A bitter taste of unpopular decisions

Published July 18, 2022
PTI workers celebrate the victory at a party office in Lahore.—Arif Ali / White Star
PTI workers celebrate the victory at a party office in Lahore.—Arif Ali / White Star

LAHORE: The ‘unexpected’ sweeping victory of the Pakistan Tehreek-i-Insaf (PTI) in the all-important Punjab by-polls is set to influence the political as well as economic future of the country.

The result establishes that the voters didn’t like the unpopular decisions of the Pakistan Muslim League-Nawaz both on economic and political fronts: allowing the inflationary trend to continue to ward off economic meltdown and giving its tickets to PTI ‘turncoats’.

The outcome of the by-elections to 20 seats of the Punjab Assembly held in a largely peaceful manner on Sunday has not just sealed the fate of Hamza Shehbaz’s government in Punjab but also sent alarm bells ringing for Shehbaz Sharif’s federal government. The PTI-PML-Q alliance has improved its tally from 173 before the by-election and crossed the magical number of 186 to form its government in the province.

All the seats the PTI claimed on July 17 either directly belonged to the party or were won by the independents who later joined it during the government formation process. Imran Khan led a vigorous campaign against those who had ditched the party during the first poll for chief minister on April 16 and voted for Hamza. He has also been targeting the Establishment for not siding with him in foiling the ‘conspiracy’ the PML-N, PPP and other parties had hatched “with the help of the United States” to dethrone him.

However, those keenly watching the political situation say the rising inflation graph cost the PML-N more than Khan’s narrative. Inflation, which had been a drawback of the PTI government and had been repeatedly targeted by then opposition PML-N, came to haunt the latter when it took the reins of the country in April.

“People had hoped that the PML-N government would provide them relief from the ‘wrong’ economic decisions taken by the PTI government. But, instead, the Shehbaz government aggravated their economic affliction by blindly following the IMF,” says Dr Amjad Magsi of the South Asia Study Centre of the Punjab University.

“The present rulers popularised Imran Khan’s narrative by taking the anti-masses, unpopular decisions and that too after weeks of confusion and reluctance that accelerated the economic meltdown. Politically, it was more suited for them to go for new elections soon after Khan’s ouster from power rather than owning the unpopular decisions of the last PTI government,” he explains.

Senior columnist Imtiaz Alam says the deteriorating economic conditions have played a role in setting the mood of the voters but it is mainly a verdict against the turncoats whom the PML-N embraced.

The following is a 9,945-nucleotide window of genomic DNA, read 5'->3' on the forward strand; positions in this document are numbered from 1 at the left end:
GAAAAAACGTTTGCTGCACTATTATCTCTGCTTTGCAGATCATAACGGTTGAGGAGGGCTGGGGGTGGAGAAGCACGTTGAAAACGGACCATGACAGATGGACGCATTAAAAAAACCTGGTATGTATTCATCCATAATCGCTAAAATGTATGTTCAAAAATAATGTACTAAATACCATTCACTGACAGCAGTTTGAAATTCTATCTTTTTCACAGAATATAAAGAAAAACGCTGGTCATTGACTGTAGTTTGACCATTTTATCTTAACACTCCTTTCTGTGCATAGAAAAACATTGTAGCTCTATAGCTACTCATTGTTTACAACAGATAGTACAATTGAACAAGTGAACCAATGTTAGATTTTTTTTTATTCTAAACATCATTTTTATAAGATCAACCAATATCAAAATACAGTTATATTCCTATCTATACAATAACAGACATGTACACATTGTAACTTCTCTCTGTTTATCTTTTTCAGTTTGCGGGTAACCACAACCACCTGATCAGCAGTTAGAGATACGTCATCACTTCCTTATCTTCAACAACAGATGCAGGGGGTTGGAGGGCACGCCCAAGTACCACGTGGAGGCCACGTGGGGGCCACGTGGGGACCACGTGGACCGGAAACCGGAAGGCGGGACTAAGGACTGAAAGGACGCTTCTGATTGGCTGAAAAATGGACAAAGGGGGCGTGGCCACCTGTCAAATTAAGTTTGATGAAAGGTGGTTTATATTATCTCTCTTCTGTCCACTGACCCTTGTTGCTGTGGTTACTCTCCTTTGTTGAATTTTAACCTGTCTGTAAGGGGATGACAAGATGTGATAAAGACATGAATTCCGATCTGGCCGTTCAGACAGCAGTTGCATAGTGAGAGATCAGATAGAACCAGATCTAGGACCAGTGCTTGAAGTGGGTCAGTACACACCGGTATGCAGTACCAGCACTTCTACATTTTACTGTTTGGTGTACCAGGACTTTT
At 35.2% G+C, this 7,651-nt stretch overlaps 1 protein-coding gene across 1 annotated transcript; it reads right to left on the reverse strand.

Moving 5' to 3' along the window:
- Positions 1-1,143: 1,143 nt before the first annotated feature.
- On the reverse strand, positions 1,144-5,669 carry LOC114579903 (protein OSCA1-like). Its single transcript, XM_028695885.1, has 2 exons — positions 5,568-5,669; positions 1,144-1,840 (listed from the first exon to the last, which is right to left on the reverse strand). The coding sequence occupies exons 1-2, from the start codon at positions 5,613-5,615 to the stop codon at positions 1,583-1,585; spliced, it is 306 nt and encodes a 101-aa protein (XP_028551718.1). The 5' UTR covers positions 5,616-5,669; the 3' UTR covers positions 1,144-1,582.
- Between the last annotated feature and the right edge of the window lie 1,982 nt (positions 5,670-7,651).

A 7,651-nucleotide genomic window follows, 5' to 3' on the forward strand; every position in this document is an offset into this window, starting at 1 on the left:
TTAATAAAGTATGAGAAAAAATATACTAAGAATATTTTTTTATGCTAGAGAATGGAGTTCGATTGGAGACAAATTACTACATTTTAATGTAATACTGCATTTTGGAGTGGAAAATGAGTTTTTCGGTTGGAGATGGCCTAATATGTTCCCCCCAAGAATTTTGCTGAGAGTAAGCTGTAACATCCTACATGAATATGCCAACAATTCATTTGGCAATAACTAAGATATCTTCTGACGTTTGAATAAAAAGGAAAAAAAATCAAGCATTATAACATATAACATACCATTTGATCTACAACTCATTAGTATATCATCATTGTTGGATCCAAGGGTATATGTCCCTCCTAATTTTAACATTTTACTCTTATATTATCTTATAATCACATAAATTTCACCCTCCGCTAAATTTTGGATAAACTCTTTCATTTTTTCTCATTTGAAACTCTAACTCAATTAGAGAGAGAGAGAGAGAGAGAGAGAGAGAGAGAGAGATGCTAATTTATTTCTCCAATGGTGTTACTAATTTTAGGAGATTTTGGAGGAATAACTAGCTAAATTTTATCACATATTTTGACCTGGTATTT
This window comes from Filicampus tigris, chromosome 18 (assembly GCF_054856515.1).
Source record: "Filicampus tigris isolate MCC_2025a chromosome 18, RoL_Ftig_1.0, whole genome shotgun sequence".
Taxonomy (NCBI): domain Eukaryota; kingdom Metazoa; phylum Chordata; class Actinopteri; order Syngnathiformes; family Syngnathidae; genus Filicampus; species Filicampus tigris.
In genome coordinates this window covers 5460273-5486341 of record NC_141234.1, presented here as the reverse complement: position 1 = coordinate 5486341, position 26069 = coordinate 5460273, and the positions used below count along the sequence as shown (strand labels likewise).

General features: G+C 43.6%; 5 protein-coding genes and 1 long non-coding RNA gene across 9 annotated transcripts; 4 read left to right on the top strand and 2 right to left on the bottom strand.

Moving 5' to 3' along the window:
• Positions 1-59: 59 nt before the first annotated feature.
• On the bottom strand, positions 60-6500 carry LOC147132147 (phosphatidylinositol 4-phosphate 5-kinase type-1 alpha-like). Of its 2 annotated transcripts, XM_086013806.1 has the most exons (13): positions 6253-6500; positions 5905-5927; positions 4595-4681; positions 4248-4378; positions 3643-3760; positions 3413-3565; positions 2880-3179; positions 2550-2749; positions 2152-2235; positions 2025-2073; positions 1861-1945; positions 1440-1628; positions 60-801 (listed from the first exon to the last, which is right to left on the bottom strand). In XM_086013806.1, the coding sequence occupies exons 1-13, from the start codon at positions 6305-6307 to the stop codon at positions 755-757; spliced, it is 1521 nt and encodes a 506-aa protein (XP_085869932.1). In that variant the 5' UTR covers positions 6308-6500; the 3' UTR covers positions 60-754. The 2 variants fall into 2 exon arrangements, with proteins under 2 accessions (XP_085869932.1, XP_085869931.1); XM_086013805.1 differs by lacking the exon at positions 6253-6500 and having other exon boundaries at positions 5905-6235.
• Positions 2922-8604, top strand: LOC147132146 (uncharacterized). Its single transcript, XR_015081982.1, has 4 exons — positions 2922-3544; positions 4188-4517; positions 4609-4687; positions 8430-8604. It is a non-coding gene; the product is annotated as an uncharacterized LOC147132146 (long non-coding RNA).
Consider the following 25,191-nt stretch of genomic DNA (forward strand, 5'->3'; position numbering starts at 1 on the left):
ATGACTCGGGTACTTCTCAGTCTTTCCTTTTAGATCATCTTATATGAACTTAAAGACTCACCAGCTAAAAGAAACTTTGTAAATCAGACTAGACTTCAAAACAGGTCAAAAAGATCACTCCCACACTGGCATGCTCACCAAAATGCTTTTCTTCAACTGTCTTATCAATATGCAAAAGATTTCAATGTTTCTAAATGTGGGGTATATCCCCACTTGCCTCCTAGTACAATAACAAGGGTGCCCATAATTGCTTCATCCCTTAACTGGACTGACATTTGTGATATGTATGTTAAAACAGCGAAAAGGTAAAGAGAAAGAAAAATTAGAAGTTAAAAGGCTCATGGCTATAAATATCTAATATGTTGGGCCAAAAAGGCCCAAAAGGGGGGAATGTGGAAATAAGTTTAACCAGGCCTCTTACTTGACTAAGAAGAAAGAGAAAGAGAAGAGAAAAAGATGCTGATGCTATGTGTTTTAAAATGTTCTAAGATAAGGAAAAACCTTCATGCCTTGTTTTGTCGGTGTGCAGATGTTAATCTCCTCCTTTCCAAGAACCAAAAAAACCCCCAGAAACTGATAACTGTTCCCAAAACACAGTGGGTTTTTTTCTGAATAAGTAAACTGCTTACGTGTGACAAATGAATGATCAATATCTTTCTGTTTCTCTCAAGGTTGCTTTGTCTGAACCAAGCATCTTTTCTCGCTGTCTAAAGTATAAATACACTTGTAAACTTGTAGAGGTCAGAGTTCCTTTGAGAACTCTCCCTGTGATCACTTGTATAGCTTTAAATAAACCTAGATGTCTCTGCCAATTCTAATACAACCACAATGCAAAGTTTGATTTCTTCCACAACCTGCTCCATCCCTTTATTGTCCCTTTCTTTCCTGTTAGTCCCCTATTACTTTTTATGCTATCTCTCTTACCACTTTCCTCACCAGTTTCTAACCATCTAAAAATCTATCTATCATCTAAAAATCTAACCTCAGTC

Dr Magsi says unlike the PTI which was clear in its target, there was a confusion and division in the PML-N ranks about the backing of the former PTI MPAs given party tickets for the by-polls.

Sensing this division and mobilising its cadre, the PML-N high command had warned that the district and divisional leaderships would be shown the door in case of defeat in their respective areas.

The victory for the PTI in what is traditionally known as the PML-N citadel -- Lahore -- and other central Punjab urban centres is shocking for many.

Prof Rashid Ahmed Khan says the impact of the by-polls result will not remain confined to Punjab only but it will spill over and adversely affect the Shehbaz government in Islamabad. “With three provinces out of control of Islamabad and the fourth, Sindh, in the grip of ally PPP, the central government will have very limited space to work. It may not sustain pressure for long from three anti-centre provincial governments and will have to bow out of the power corridors. Particularly if the three provincial assemblies are dissolved, the general election will become inevitable,” he says.

Observers had been expecting that Punjab Assembly Speaker Parvez Elahi, who is a joint candidate of the PTI and PML-Q for the re-poll for CM’s office, would be reluctant to dissolve the assembly and try to convince Imran Khan to prolong their stay in power in the province to further deal a blow to the PML-N through state resources. But, he told a private TV channel late in the night that he (after becoming the CM) would dissolve the assembly minutes after a direction from Imran Khan.

A senior PML-N leader, who requested not to be named, says the local political instability will create trouble on the foreign front as even friendly countries will be reluctant to come forward and extend their assistance to an ‘unstable government’ facing financial crunch.

To prevent further chaos in the country, Mr Alam suggests that Hamza should accept defeat and immediately resign as chief minister, while Prime Minister Shehbaz Sharif convene an all-party conference and a session of parliament to decide the schedule for general election.

“Let a caretaker government be formed to preside over the power transition,” he says.

Published in Dawn, July 18th, 2022

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